Philippine cinema despite the pandemic

INDUSTRY DIRECTION This week's Philippine Panorama goes behind the scenes of the local film industry. Cover design by the author

A year ago, at the height of the current health crisis, a couple of my friends in film were distressed as productions, like many other businesses, had to shut down due to lockdown. Shoots were ceased, movie theaters closed, and jobs were lost. Box office losses amounted to at least ₱11 billion in 2020. Even before the pandemic, the Philippine film industry had seen a constant and drastic dip in viewership. The quarantine period was a death blow.  

In a conversation with Filipino director Eduardo Roy Jr., which also took place last year, he mentioned that the best things to do at the time were to bank ideas and concepts, create opportunities in other fields, or find alternative projects. Among his words back then, which make a lot of sense now, were, “Even without cinema, there are other platforms like television and digital.”

Contrary to how COVID-19 crippled local productions, international streaming services boomed as consumers had more time in their hands to watch shows online. This is a good thing, of course, as video streaming platforms are additional venues for film releases. In fact, Roy’s Lola Igna (2019) and Pamilya Ordinaryo (2016) started screening on Netflix from June 2020.

IMMORTALIZING CULTURE Director Elvert Bañares on the Calinog set of Sa Paglupad Ka Banog with Keilah Blair Dordas

Despite the displacement of production staff and companies, the local movie scene was not entirely at a loss. Local films were recognized in international festivals. Director Joseph Mangat’s Holy Craft won the Docs-in-Progress Award at the Cannes Docs also in June.

In August, director Avid Liongoren, creator of the multi-awarded animation film Saving Sally, received the Open Doors Locarno Development Support Grant worth 14,000 Swiss francs for Zsa Zsa Zaturnnah vs. The Amazonistas of Planet X. Likewise, Filipino auteur Lav Diaz won best director for Lahi, Hayop (Genus Pan) at the Orizzonti or Horizons section at the Venice International Film Festival.

Currently, Philippine cinema is arguably in a better shape. Production companies are slowing but surely moving again. Take, for instance, director Elvert Bañares, who had been shooting his cinematic translation of Sa Paglupad Ka Banog (The Flight of the Banog), based on a Panay Bukidnon epic.

ACTION-PACKED PINOY ANIMATION Scene from the trailer of Zsa Zsa Zaturnnah vs. The Amazonistas of Planet X

We greeted 2021 with another win at an international film fest. Director Rafael Manuel’s Filipiñana won the Silver Bear Jury Prize for short films at the 70th Berlinale, one of the world’s biggest international film festivals.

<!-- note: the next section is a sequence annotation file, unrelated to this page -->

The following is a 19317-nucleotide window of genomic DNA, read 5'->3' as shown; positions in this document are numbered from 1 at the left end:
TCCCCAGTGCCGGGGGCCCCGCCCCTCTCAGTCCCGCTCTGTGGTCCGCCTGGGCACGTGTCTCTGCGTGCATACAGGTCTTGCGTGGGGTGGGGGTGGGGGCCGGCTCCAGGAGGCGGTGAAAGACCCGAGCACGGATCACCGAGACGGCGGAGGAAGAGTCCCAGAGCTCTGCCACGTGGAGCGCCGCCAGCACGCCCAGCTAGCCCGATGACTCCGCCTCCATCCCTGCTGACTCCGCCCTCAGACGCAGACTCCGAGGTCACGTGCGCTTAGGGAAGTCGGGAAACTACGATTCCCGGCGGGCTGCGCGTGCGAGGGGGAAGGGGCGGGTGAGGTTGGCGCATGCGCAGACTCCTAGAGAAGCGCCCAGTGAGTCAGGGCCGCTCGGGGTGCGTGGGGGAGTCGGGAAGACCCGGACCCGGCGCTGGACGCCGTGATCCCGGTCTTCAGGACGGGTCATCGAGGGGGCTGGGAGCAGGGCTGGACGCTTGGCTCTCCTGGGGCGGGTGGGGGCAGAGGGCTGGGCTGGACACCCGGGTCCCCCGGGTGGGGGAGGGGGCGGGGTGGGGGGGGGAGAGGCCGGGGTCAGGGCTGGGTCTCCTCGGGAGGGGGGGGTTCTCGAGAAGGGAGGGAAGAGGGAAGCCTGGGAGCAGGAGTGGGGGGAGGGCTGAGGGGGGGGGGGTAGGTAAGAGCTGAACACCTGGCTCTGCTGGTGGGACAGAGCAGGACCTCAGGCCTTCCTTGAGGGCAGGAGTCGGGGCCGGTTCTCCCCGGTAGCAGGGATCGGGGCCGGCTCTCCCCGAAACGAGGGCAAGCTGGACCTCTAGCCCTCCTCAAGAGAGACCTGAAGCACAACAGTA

Today, the industry has set its sights on recovery. For one, the Cinemalaya 2021 short film category entries have been announced. The prominent film festival for indie films is on its 17th year. For the second time around, it will be held online in August.

Film finalists are Enrico Po’s Out of Body, David Olson’s The Dust In Your Place, Kevin Jay Ayson’s Ang Mga Nawawalang Pag-asa at Panlasa, Shiri Francesca De Leon’s Ang Pagdadalaga ni Lola Mayumi, Kevin Mayuga’s Ate OG,  Jonnie Lyn Dasalla’s Namnama en Lolang, Kyle Nieva’s Kids On Fire, Che Tagyamon and Glenn Barit’s Maski Papano, Myra Aquino’s Beauty Queen, Arjanmar Rebeta’s An Sadit Na Planeta, Ralph John Velasco’s Kawatan sa Salog, and James Fajardo’s Looking for Rafflesias and Other Fleeting Things.

FAITH CREATION The documentary Holy Craft explores a Catholic figurine factory in the Philippines (Photo by vy/ac productions)

The annual Locarno Film Festival held in Locarno, Switzerland also kicks off this August.

The official selection of films and directors has been recently released. There are a few Filipino titles that have made it to one of the longest-running international film festivals in the world.

The Philippine film industry has been busy. And yet, its survival depends most of all on the support of consumers. We Filipinos should watch local content with as much enthusiasm as we do our beloved K-dramas, animes, and Hollywood films.

Kun Maupay Man It Panahon (Whether the Weather is Fine) by Carlo Francisco Manatad competes at the Concorso Cineasti del Presente (Filmmakers of the Present Competition). It is the sole Filipino film selected for the competition dedicated to emerging directors all over the world.

Aswang by Alyx Ayn Arumpac makes it to the documentary segment, while short films Excuse Me, Miss, Miss, Miss by Sonny Calvento and Next Picture by Cris Bringas will be screened at the non-competitive Open Doors Screenings.

Three Filipino producers are also participating at the Match Me! Program of the festival, a three-day program where 24 selected upcoming producers try to find potential co-producers, sales or funds, and companies through a matchmaking service and a series of professional lunches with industry key players. The three are Heaven’s Best Entertainment’s Sarah Brakensiek for the project Kathoey, Epicmedia’s Patti Lapus for the project Goliath, and 108 Media’s Micah Tadena for the project Inherit.

It is clear that the Philippine film industry has been busy. And yet, its survival depends most of all on the support of consumers. We Filipinos should watch local content with as much enthusiasm as we do our beloved K-dramas, animes, and Hollywood films.